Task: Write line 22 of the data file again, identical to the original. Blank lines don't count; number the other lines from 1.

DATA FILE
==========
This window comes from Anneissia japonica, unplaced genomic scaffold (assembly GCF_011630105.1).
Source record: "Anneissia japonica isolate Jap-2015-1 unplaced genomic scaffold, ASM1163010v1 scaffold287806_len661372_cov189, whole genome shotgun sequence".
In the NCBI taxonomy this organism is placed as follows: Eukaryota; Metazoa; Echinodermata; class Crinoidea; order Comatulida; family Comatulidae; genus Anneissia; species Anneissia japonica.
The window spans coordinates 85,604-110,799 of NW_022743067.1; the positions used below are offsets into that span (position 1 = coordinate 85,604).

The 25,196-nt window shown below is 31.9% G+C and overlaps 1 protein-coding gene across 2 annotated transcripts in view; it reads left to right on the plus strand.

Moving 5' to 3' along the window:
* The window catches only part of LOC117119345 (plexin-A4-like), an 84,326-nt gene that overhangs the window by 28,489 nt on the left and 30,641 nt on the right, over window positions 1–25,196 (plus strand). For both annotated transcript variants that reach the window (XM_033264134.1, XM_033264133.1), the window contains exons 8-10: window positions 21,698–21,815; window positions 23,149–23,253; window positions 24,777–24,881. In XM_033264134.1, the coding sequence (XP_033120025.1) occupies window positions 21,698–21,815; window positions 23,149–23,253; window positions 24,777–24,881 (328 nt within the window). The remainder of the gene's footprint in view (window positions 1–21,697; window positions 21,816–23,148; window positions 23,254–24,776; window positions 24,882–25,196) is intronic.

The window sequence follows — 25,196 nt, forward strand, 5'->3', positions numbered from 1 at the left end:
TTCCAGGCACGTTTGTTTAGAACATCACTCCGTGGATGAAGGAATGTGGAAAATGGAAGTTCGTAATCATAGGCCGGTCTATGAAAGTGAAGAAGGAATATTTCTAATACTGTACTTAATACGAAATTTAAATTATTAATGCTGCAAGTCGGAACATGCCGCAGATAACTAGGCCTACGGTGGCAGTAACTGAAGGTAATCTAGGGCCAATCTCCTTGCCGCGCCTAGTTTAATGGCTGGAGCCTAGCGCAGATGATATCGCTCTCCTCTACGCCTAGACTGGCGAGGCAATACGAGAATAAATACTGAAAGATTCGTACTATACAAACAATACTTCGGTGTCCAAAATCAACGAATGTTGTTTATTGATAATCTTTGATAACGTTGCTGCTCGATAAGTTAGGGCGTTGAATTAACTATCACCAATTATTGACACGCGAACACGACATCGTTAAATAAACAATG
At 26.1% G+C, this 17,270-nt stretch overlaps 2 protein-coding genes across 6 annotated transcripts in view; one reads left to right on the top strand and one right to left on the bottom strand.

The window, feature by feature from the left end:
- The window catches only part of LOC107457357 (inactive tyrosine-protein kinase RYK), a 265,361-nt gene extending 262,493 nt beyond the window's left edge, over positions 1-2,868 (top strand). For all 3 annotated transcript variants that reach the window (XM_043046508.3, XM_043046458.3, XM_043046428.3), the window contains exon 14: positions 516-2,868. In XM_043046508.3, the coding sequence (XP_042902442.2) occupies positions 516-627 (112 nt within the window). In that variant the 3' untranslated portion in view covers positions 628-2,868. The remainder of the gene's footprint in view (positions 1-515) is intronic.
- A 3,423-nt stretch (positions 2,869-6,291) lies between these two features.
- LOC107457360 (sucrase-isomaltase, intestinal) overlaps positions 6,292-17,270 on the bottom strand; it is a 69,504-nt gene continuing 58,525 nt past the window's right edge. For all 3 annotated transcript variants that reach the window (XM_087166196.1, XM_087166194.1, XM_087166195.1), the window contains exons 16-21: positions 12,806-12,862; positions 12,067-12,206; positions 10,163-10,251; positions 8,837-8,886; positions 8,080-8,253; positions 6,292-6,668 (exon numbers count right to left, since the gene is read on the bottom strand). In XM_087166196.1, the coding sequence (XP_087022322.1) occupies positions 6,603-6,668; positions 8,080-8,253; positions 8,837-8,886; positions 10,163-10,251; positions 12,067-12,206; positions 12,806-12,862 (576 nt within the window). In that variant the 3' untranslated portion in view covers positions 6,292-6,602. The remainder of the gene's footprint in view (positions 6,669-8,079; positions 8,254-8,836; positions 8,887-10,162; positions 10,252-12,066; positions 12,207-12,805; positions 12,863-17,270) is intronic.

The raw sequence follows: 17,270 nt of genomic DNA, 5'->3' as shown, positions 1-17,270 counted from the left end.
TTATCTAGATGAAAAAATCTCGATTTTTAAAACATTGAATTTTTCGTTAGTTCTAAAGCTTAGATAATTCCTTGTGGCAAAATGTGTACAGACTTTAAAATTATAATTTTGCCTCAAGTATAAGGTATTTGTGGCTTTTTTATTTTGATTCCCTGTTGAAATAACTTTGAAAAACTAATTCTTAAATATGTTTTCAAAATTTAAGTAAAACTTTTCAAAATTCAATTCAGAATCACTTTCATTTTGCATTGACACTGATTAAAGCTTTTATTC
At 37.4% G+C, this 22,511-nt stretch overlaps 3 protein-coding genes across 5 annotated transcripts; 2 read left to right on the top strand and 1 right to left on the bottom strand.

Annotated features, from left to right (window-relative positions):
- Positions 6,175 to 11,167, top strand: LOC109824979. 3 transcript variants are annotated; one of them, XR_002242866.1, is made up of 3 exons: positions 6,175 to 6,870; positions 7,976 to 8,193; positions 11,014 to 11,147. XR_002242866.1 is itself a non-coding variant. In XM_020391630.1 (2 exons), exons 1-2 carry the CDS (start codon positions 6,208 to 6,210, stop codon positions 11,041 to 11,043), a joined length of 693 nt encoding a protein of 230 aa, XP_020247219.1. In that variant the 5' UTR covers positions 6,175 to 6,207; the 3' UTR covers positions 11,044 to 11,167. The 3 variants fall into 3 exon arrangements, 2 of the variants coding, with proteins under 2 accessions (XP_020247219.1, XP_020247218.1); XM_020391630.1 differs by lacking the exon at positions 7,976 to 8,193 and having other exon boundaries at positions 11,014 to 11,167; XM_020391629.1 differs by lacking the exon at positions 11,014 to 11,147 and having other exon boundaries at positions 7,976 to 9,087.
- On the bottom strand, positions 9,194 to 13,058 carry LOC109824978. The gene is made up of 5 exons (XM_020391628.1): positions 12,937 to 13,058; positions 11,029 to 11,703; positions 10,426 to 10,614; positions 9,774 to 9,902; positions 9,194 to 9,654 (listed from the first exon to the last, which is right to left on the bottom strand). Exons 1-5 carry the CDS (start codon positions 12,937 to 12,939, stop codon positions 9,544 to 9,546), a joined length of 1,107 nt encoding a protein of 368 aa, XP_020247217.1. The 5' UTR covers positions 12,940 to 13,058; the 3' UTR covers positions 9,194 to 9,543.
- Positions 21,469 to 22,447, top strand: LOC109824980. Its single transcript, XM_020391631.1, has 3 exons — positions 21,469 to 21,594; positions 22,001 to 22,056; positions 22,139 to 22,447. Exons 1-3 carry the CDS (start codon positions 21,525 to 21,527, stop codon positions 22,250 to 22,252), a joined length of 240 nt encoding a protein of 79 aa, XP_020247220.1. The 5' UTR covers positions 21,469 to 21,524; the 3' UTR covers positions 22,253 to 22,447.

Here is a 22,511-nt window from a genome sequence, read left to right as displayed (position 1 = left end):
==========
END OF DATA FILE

Here is a 22,511-nt window from a genome sequence, read left to right as displayed (position 1 = left end):